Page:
in memory of Margaret Greger, 1923-2009 I. Death Takes a Holiday Battleships melted down into clouds: first the empire died, then the shipbuilding, but cloud formations of gun-metal gray ruled over the sea that was England in June. A scarecrow treaded water instead of barley, gulls set sail across a cricket ground. In a suit woven of the finest mist, Death took the last seat on the train, the one next to me. He loosened his tie. His cellphone had nothing to say to him as he gazed out the window, ignoring us all. Had the country changed since he was last on holiday here, a hundred years ago? Like family, rather than look at each other, we watched the remains of empire smear the glass. Had we met somewhere? “Out West last week, I passed your parent's house,” he said. “I waved but your mother didn't notice. Your father must have turned off his hearing aid, in that way he has.” In the rack overhead, a net, a jar, a box, a pin: Death had come for another of Britain's butterflies. He rose, unwrinkled. “I'll see you later,” he said. II. Demeter in Winter Earlier and earlier, the dark comes to the door, but no one knocks. No, the wind scratches at the window. Clouds skate the ice of your old room, Daughter, a cloud falls to the floor and can't get up— or are you my sister? Remember the rope tied from schoolhouse to home, so the blizzard could find its way to us? It climbed into the attic, spread a white sheet and ay down in the dust. Who left behind the army greatcoat into whose cave we crawled that night? Lie down beside me. Under a blanket of snow, something freezes: the mind's gray rag, caught on a rusty nail. Come closer. Say I am not the woman I used to be, just bones turned to sand in a sack of skin. Daughter, if this page isn't blank, turn to the next and read me the part where you disappear. III. Persephone on the Way to Hell Over there, beside the road— is that the letter I should have left you, Mother? The shade of a scarecrow waves a blank page as big as he is. Blond waves of winter wheat roll up to the knees he'll never have, tempting his shirt to set sail for some other myth. He's a white plastic bag tied to a stake and stuck in a field at the end of summer. What's left of a river lies in a bed grown too big for it, surrounded by rocks it carried this far. Mother seems smaller, too. I saw you, my lord of the dark, take her hand as it were just a child's. The door of a room had closed in her mind. “Where am I?” she wanted to know, reigning from her old recliner. You knelt and tenderly took off her shoes. IV. The River of Forgetting Why aren’t you packed to leave town? my mother asked. Why was I holding a rock worn down until smooth, gone dull when it dried? Where was she, who prided herself on being born with no sense of direction? Where were the fifty years of maps my father drew for her? Did she remember her own name by the end? Remember for her, you modest houses, so alike that only those who die there can tell them apart. Cottonwoods crowding the driveway, did your leaves whisper which turn the dead should to take to the water? The ferry that hasn't run for fifty years leaves for the river of forgetting tonight. V. The Azalea Justifies Its Existence Dream of yourself or stay awake, Martial says, and the azalea agrees: fifty weeks it dreams, not the greater green of Florida the rest of us do, but a pink almost red, a shade I'd forgotten for thirty years: a coat marked down and down again, coat in a color not from the desert of subtleties my mother favored but somewhere between magenta and mauve— but coat in her size, and so she bought it. Finding her in a crowd, you found yourself facing spring come before its time. Yesterday she died. She couldn't lift a spoon to the watery winter light of eastern Washington. Azalea, if only she could see you now, the pink of your magnificence like some ruffled thing thrown on in your rush to extend a sympathy so far beyond the pink of flushed and fevered, it’s—what is the word for such ragged, joy-riddled gauds of grief? VI. The Death of Demeter From a distance, a woman's life is nothing a glass of ice water losing its edge. I should know, Daughter. I spent the night in a graveyard, behind a tombstone, trying to stay cold. The trees that wouldn’t stop whispering— they're nothing but chairs and tables dying not to become tables and chairs. A tree cries out to be covered with leaves? A deep breath of dirt fills the lungs. Permit me to propose a few things. I don't want my soul to find its body. VII. The School for the Dead The blackboard's endless night, a constellation of chalk dust unnamed— through the classroom window, I saw a map pulled down like a window shade: continents pushed apart, an ocean blotting out names with tears. South America and Africa no longer nestled like spoons in a silver drawer. The lost mitten of Greenland froze to the Arctic Circle, the empty space called Canada yawned. The new pupil, my mother, hunched in a desk too small, waiting for her daughter the professor to begin the obedience lesson: how to lie down. How to roll over in the grave. How to play dead. VIII. Nocturne for Female Voice I walk the old street at night, the way I always did, I heard my dead mother say. Why didn’t you come? I had to talk to a tree. I talked to dogs—they bark at anything, even a ghost. You shiver, Daughter, but know nothing of the cold. Tumbleweeds roll into town as if they owned it, night shrouds me in darkness, wind wraps me in dust— where's your coat? You've been to Rome with a man you weren't married to, and now you know ruins? If the body is a temple, as the nuns tried to teach you long ago, it collapses on itself, bringing down the mind. The vacant lot at the end of your childhood— which of us rules it now? I lower myself to the puncture-vine, the weed I warned you never to step on. I prostrate myself the way you coax something to grow in the desert of the past. Its pale star blooms a week and then bears fruit. It survives by causing pain. I walk our street at night, the way I always did. Why didn't you come? I had to bark at a tree. I howled like a dog. IX. The Library of the Dead Deep in the shelves of shadows, I closed the book I hadn't read. Who wanted for food when you could smuggle something snatched from the jaws of the vending machine into the library of the dead? Down on my shoulder came a hand: my late mother's, turned to ash. In the house where she died, we would sit, not speaking, even in eternity: she had her book and pressed one upon me, companionably. Everything had shrunk to fit in a suitcase when I left. The past had been ironed flat, a thousand leaves starched and pinned to a cottonwood just a shade of its former self, the only sound its rustle, industrious, leaves turning waxen, unread— though no shelf lay empty in the library of the dead.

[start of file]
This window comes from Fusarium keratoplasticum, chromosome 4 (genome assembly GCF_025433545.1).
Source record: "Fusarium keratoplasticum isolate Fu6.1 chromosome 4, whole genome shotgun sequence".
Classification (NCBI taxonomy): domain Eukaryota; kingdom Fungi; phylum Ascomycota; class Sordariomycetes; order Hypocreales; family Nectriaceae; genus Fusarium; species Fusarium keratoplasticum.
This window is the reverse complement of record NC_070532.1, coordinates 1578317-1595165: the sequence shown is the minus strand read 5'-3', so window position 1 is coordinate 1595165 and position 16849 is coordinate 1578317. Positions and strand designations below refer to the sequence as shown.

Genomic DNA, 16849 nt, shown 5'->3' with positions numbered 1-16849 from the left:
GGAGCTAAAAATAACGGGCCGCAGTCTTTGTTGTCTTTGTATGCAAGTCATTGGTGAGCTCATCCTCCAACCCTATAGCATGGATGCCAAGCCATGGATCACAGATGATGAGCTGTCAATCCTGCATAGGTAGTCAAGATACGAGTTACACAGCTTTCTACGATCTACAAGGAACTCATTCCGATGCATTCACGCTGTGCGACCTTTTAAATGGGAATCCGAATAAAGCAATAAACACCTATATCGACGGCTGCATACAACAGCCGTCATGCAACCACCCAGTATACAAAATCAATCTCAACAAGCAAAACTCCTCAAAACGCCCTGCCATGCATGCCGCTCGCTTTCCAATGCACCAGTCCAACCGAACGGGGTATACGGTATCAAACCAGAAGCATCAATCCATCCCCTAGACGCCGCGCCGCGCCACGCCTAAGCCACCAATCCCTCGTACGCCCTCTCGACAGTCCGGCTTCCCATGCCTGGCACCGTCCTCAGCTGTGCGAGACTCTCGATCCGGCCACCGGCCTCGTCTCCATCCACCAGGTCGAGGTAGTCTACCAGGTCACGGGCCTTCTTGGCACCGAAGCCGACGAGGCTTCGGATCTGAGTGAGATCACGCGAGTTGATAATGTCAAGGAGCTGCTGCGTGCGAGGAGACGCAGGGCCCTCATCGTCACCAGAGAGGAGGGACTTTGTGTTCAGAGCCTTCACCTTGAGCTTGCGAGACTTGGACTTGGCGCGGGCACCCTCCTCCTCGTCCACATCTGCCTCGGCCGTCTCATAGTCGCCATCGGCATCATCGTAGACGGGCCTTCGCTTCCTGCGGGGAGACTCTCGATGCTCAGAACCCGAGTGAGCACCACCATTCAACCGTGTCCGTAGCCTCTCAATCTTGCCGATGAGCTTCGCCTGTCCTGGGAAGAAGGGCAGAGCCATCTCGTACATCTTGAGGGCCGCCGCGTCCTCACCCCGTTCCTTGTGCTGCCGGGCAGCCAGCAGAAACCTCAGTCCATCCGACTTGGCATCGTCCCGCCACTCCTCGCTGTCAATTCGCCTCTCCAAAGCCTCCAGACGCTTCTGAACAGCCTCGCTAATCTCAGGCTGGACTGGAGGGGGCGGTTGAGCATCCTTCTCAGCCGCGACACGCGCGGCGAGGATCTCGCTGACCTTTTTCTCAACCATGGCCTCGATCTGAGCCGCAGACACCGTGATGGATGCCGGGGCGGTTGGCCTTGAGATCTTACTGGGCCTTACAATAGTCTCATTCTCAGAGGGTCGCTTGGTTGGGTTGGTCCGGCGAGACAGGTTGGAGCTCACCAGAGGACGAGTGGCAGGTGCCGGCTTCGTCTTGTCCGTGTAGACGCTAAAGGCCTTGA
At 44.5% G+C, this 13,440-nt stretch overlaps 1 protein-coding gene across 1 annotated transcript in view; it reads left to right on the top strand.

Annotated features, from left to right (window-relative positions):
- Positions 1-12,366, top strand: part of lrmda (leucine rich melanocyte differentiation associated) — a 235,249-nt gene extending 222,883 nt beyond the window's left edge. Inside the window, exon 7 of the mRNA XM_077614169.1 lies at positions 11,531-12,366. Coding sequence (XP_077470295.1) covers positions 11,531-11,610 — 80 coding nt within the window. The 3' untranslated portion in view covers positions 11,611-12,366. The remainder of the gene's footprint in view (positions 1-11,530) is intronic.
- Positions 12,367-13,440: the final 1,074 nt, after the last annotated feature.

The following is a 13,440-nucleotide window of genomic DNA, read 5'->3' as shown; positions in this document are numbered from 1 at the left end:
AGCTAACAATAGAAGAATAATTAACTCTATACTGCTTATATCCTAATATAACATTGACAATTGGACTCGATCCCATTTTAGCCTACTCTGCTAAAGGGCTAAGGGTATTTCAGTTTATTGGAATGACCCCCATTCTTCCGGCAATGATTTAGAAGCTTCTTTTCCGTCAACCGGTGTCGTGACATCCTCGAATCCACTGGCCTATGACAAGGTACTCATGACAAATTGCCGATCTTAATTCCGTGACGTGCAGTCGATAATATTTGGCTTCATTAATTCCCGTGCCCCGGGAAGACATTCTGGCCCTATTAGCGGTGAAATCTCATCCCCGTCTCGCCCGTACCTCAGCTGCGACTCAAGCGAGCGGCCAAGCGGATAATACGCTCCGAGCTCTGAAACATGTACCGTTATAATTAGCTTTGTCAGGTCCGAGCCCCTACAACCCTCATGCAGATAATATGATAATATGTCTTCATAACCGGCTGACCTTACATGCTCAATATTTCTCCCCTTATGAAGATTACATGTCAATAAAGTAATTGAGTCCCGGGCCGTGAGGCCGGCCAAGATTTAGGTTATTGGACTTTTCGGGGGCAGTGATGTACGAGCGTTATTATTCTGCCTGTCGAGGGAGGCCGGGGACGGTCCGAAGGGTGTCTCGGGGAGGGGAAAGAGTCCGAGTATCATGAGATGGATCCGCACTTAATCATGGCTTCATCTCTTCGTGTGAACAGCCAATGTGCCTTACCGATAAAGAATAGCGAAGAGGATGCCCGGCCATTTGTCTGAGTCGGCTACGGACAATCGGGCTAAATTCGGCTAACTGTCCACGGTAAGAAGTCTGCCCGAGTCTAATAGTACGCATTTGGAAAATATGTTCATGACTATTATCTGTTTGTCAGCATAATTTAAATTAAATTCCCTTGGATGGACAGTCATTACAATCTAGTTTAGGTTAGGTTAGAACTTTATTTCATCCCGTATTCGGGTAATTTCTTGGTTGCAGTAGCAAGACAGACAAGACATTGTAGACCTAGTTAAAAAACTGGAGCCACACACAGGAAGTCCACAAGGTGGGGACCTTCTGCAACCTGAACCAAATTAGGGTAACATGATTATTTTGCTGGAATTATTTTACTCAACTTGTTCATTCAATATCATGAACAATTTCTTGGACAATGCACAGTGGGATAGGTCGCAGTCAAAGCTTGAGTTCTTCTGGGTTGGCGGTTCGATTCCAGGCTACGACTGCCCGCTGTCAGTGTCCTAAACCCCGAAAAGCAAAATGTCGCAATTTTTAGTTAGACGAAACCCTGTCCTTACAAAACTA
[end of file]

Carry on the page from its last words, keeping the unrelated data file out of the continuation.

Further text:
The War After the War